Boaters will once again be able to access electrical services along the Champlain Canal mooring wall after the town board approved a motion to return power to the pedestals behind the Skenesborough Museum and Whitehall Volunteer Fire House.
The resolution received the support of Supervisor George Armstrong and trustees David Hollister and Stephanie Safka. Trustees Farrell Prefountaine and Richard LaChapelle were absent and did not vote.
The electricity was turned on two weeks ago to accommodate presentations aboard the Urger, a historic tugboat owned by the state that has been transformed into a floating museum, and officials decided last Wednesday to leave the power on permanently.
Officials will ask boaters to make a small donation to offset the costs of electrical services and will establish a drop box inside the town hall where money can be deposited. They plan to erect a sign notifying boaters the power is on and asking for donations.
“I think we can solicit money from some of the boaters,” Armstrong said. “It’s something we can work on and it can evolve as to how we charge for it.”
It’s been estimated the cost of electrical services is between $800 and $900 per year.
In making the decision, officials weighed the potential benefits to the community against the potential consequences it could have on local marinas.
“It’s a double-edged sword either way you cut it,” Hollister said. “People on both sides of the coin are going to holler.”
Bethe Reynolds, president of the Whitehall Chamber of Commerce, said some businesses could benefit and others may not.
“We certainly want to be supportive of all the businesses in town, so we recognize some businesses will benefit from that where the marinas may not. The marinas are major stakeholders for the tax base and as employers so we would we hope something could be worked out to make this beneficial for everyone,” Reynolds said.
When the visitors’ center was constructed in 2000, pedestals were installed along the wall behind the facility and boaters could use them to access free electricity.
But those services drew the ire of local marina owners who claimed they hurt their businesses and put them in direct competition with the town.
To appease the struggling businesses, the town board voted in October 2010 to stop providing electricity behind the wall and the services were shut off before the boating season began last spring.
But Armstrong said he believes turning off the power caused the boating community to look negatively upon Whitehall.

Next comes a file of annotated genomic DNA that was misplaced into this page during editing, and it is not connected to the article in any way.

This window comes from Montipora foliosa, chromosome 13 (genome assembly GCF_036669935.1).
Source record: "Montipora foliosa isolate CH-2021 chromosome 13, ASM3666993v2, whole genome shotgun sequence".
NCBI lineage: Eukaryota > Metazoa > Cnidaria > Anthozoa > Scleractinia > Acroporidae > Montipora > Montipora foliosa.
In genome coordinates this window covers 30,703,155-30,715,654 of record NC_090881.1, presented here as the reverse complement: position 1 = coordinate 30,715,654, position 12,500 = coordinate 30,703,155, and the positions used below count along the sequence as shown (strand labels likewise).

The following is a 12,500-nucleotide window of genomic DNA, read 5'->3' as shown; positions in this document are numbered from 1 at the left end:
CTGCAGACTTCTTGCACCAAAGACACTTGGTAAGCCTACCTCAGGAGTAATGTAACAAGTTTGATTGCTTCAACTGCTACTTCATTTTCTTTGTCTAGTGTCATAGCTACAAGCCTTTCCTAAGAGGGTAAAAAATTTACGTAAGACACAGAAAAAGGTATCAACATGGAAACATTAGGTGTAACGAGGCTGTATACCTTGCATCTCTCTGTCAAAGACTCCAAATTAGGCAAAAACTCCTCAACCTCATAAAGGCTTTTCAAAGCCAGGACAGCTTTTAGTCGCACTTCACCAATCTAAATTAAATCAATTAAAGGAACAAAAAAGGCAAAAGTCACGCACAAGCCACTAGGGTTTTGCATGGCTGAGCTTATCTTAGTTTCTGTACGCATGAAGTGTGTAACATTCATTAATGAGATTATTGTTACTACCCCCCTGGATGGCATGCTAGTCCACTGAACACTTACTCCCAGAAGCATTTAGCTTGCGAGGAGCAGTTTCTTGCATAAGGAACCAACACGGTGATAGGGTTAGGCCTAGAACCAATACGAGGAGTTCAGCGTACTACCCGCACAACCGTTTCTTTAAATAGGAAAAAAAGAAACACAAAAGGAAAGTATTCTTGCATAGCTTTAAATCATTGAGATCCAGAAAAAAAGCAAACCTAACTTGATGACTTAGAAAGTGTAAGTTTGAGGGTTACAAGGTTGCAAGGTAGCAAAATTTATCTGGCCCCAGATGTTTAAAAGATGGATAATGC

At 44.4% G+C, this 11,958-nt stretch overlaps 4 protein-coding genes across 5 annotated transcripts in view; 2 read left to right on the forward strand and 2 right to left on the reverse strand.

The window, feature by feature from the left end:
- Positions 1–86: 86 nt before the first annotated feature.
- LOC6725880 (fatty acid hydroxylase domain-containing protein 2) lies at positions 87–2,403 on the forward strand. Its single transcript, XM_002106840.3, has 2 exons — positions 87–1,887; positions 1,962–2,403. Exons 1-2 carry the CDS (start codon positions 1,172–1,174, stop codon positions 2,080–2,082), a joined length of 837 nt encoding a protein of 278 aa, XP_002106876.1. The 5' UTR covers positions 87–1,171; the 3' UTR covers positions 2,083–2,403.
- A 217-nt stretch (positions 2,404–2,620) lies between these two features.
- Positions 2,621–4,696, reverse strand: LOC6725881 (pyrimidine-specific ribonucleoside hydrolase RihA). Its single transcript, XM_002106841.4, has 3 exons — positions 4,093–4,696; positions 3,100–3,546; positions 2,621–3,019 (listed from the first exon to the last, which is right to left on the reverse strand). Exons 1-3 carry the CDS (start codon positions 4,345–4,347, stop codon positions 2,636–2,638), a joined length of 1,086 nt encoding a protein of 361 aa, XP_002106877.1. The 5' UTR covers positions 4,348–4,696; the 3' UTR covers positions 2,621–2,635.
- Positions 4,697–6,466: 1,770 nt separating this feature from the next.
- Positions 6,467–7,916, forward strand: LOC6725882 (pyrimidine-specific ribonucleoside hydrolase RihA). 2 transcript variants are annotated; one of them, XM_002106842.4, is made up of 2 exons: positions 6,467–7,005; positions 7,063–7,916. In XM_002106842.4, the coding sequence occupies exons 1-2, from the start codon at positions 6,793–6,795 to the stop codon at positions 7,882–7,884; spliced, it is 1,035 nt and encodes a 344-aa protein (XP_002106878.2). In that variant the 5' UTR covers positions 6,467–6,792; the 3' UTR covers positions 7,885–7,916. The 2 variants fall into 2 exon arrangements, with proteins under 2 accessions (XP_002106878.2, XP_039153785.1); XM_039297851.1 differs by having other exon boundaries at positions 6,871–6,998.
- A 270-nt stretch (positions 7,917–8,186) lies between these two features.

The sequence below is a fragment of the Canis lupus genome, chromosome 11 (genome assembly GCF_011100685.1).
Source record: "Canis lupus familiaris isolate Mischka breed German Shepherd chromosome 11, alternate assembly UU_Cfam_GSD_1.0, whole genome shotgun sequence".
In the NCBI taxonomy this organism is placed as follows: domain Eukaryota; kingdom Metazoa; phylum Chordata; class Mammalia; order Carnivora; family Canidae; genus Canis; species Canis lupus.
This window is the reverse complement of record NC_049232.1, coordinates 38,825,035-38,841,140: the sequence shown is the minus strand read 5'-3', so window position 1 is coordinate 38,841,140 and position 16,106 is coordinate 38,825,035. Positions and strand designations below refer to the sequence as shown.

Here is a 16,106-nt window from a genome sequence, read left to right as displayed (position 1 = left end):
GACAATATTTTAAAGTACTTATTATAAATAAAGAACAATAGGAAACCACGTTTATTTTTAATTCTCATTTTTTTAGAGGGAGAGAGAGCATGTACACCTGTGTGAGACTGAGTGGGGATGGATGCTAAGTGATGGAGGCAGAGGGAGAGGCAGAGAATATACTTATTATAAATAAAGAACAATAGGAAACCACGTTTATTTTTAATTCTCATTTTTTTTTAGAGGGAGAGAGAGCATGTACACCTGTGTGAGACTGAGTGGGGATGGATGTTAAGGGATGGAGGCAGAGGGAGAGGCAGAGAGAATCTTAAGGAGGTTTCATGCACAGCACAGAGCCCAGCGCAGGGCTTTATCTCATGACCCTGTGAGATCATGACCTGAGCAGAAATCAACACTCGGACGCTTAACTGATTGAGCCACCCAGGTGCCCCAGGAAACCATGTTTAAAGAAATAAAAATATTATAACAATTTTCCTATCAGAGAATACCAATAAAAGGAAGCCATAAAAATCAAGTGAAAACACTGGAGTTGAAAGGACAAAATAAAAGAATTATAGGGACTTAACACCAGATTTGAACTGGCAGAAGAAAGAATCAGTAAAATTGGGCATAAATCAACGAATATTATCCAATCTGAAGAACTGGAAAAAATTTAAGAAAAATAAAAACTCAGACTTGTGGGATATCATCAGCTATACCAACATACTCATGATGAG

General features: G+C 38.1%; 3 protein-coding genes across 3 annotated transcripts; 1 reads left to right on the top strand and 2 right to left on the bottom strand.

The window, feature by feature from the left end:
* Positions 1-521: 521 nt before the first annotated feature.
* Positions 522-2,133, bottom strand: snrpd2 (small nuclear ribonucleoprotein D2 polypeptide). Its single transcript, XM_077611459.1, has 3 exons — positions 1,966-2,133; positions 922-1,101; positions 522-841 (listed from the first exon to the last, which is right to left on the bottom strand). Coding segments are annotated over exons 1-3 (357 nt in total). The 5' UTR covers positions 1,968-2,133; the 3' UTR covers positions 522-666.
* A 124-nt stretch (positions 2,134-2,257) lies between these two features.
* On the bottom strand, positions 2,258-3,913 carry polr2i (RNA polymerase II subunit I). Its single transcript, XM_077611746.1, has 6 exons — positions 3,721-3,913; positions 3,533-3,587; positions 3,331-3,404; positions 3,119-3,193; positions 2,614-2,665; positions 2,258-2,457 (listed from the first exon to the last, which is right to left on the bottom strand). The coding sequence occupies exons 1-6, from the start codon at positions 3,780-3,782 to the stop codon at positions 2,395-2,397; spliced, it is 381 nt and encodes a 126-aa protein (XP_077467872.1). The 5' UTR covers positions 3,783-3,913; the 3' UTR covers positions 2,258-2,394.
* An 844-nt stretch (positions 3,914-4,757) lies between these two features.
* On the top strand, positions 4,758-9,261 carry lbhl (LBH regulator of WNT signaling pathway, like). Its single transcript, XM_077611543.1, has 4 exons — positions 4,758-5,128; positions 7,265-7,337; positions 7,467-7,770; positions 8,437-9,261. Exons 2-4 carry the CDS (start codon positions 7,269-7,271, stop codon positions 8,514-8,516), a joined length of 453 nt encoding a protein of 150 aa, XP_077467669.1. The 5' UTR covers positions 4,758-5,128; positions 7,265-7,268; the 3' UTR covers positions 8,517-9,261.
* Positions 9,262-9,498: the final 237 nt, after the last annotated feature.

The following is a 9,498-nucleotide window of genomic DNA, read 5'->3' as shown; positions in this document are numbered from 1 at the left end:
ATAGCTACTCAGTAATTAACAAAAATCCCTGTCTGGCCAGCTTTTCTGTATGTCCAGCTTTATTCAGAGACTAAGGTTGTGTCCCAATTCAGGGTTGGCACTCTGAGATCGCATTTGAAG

“I’ve had discussions with boaters and people at the farmers’ market and people didn’t like it,” he said. “If Whitehall is deemed unfriendly, the whole community will get a black eye.”
Mike Decsi, who is managing Champlain Harbor Marina and RV Park, said he doesn’t believe the decision to turn power on will hurt the marina.
“The fact they turned on the power is not going to affect, nor do I believe it ever has, affected the marina business. It’s an insignificant detriment,” Decsi said. “Anybody who makes a decision to stay where there is no water, no facilities, no Wi-Fi, no cable television, for $4 or $5 of free electricity per night is not typically one of our customers.”
He said if it attracts some additional commerce for other businesses and benefits the community it could be a good thing.
“This decision is not going to hurt a full-service marina that has its stuff together,” Decsi said.
Odd town out
Representatives from the New York State Canal Corp. told town officials last month that Whitehall was the only community along the entire canal system that have access to electrical hook-ups, but doesn’t provide electricity — free or charged — to boaters.
Safka said she spoke with a lock operator who told her when the power was turned off, the number of boaters that passed through Whitehall without stopping increased, and when the power was on boaters were more likely to stop.
Officials said if the services cause more boaters to stop in Whitehall, then restaurants and other businesses in the community stand to benefit.
“All the businesses and restaurants will profit from this,” said Jack Hoagland, Rec. Center leader.
Hollister said one of the greatest resources the community has are the number of good restaurants and providing electricity could potentially benefit those businesses.
And Safka said they are only supplying electricity and not other services, like fuel, boat maintenance, and a comfortable place to sleep.
“If people want amenities they’ll still go where they can get amenities,” Safka said.
The board also discussed the possibility of installing informative kiosks that indicate services and businesses, and their locations, to boaters. But those discussions were preliminary and there are no immediate plans to have them put in.